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i-Technology Viewpoint: Thoughts on the Java Community

Where Has the Respect Gone in the Java Community?

Community was a recurring theme at JavaOne, this year, and indeed at many of the Java User Groups that I've participated in recently. The Java Community (with a big C): a global tribe converging on programming nirvana where all is open, free and yet somehow affords us all a decent living.

The community vision itself is not something I have a beef with, indeed I like to belong, I like to contribute, and importantly I can afford to - so I do. The community raised me, so to speak, nurturing me through technology transitions, and delivering timely advice through the "Village Voice" of the search engines and forums. I feel obliged and happy to give a little back. But something is rotten in the state of Denmark. We are gnawed by the cancer of bigotry and opinion - by a simple lack of respect.

Don't get me wrong, discussion, debate, opinion are all essential to a society. Likewise we must preserve the personal freedom to express a viewpoint, but it comes down to the old adage that with rights come responsibility. Is it reasonable to insult and mock those with differing viewpoints? To publicly denigrate a fellow community member or group because they use the wrong IDE, Framework or design pattern (in your opinion) shows ignorance and lack of respect.

If you think I'm doing something wrong then explain why, provide proof that an alternate way is better. For instance, I've been seeing blog postings recently saying how evil and retarded certain frameworks are, with absolutely no proof, metrics or reasoned arguments to back up the position. The authors having exercised the right to express an opinion but have not accepted responsibility for what they are pontificating on. To those that say I don't have to justify my opinion - wrong, you absolutely do have to justify it, that is the responsible and respectful thing to do. I might feel that an author may have a point, but how can I judge? Yes I can come to an informed decision by look at source or by running metrics, but why should I? If a flamer has not done that and has not provided reasoned proof then any opinion they express is essentially worthless.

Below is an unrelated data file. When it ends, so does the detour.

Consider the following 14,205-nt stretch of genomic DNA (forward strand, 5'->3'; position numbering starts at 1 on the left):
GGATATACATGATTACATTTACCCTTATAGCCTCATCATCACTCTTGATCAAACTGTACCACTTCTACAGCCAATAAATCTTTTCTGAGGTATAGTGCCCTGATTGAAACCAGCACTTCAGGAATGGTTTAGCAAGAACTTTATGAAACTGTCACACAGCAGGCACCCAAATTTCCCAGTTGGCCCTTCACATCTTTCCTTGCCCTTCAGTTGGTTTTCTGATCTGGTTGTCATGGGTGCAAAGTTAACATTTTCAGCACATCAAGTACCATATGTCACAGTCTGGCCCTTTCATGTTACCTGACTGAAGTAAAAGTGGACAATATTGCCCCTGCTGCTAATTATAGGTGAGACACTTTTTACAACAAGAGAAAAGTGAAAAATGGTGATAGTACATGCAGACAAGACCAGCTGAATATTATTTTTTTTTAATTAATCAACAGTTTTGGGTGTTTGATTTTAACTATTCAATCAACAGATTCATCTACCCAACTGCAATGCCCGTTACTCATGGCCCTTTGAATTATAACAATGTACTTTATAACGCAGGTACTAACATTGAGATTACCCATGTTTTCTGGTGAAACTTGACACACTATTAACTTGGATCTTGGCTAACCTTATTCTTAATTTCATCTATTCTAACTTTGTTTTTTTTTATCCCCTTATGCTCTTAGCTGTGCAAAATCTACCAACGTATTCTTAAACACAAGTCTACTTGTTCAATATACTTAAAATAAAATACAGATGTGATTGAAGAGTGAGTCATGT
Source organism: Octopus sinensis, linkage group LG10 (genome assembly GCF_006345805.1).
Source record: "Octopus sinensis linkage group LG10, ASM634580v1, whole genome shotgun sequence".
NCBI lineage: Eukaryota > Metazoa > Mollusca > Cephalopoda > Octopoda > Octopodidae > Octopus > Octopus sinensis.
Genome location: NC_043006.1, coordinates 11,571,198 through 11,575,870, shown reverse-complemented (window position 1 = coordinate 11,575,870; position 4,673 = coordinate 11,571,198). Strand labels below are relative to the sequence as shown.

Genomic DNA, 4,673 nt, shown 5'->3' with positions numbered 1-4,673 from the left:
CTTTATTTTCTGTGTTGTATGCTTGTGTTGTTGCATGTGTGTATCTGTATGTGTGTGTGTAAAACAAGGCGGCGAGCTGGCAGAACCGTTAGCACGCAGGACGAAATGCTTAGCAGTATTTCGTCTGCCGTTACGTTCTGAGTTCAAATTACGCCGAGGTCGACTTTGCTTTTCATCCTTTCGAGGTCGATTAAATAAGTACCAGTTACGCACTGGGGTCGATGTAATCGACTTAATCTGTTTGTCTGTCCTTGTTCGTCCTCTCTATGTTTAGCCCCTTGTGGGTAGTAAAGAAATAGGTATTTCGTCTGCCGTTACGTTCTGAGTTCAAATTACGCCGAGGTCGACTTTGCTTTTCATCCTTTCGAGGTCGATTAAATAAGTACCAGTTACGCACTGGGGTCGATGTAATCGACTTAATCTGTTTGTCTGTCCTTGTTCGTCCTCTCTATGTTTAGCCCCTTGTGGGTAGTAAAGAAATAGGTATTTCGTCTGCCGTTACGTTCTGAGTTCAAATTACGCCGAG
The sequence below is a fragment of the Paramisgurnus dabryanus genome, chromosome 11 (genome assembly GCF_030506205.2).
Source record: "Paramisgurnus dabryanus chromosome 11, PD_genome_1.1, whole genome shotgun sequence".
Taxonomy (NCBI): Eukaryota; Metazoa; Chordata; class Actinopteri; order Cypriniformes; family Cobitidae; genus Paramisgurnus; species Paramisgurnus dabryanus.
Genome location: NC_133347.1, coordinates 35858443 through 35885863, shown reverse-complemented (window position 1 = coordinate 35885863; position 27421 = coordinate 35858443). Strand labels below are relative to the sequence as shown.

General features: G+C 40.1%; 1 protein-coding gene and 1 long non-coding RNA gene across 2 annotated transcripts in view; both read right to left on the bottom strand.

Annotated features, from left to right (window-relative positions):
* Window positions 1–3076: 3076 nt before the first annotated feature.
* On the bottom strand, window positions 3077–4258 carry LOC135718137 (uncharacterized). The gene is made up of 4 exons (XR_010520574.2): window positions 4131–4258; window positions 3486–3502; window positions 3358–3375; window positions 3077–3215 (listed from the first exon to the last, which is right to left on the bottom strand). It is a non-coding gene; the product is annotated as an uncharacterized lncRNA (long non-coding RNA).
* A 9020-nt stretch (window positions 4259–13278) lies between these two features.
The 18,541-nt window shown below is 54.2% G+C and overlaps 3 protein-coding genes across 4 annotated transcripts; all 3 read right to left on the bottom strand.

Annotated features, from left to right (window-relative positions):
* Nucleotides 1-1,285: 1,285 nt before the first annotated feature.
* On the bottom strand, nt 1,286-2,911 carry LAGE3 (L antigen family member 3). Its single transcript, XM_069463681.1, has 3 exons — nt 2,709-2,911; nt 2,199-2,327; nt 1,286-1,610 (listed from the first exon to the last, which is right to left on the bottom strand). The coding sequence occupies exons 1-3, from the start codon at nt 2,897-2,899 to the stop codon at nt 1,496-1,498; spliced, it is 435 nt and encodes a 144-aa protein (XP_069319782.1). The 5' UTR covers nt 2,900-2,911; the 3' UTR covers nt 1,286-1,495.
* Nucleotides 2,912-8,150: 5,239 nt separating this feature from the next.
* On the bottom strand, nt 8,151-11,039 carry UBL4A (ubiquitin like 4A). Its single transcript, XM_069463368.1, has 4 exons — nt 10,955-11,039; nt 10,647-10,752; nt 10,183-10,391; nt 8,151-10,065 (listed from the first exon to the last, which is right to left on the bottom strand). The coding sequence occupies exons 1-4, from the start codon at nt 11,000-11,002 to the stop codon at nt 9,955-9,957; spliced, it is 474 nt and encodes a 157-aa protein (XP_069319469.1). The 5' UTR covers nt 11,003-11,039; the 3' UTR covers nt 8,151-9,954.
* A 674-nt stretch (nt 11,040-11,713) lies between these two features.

We also need to work on language and attitude. Take for example that most impassioned of debates My IDE vs Your IDE. I for instance don't particularly like to use Ecipse, but please note that I don't hate it, I don't think its rubbish (or worse). It just so happens that I'm just not comfortable with it. JDeveloper suits the way I work so I use that. I still respect Eclipse as a tool; I'm in awe of the community effort that nurtures it and the ecosystem that surrounds it. I respect your preference for Ecipse, so just return the favor right?

What can the community do with those that do not offer respect and considered opinion? There has been a case of this recently on one of the open source frameworks user lists the proposal was made to ban an individual who was rude, insulting and generally spamming the list with nonsense. I found many of the reactions to this disappointing, - Just ignore it or set up a mail filter was a common solution. Wrong, wrong, wrong. Individuals have responsibility but so does society. To ignore this behavior shirks the responsibility we all have to develop and nurture the community as a whole lest it simply dissolve into anarchy. Any parent will tell you that a naughty child must be confronted and have the consequences of their actions made plain. This is no different and we have to consider, as Java passes its tenth birthday, that our community's difficult teenage years are looming. We're storing up a whole heap of trouble if this issue is not confronted and addressed by every one of us.

Author´s Note: I wrote this piece on the plane a few days back, before the tragic events of the 7th July here in the UK. Perhaps now it seems petty to be griping about this issue, but at the same time, the importance of the basic message is reinforced. Tolerance and respect are the highest of virtues and should extend to all aspects of our existence. Im deeply saddened by anyone whose adherence to dogma is more important than his or her respect for humanity.

More Stories By Duncan Mills

Duncan Mills is senior director of product management for Oracle's Application Development Tools - including the JDeveloper IDE, and the Oracle Application Development Framework. He has been in the IT industry for the past 19 years working with Oracle, Java, and a variety of more obscure programming languages and frameworks along the way. Duncan is the co-author of the Oracle Press book: Oracle JDeveloper 10g for Forms and PL/SQL Developers - a Guide to Web Development with Oracle ADF.

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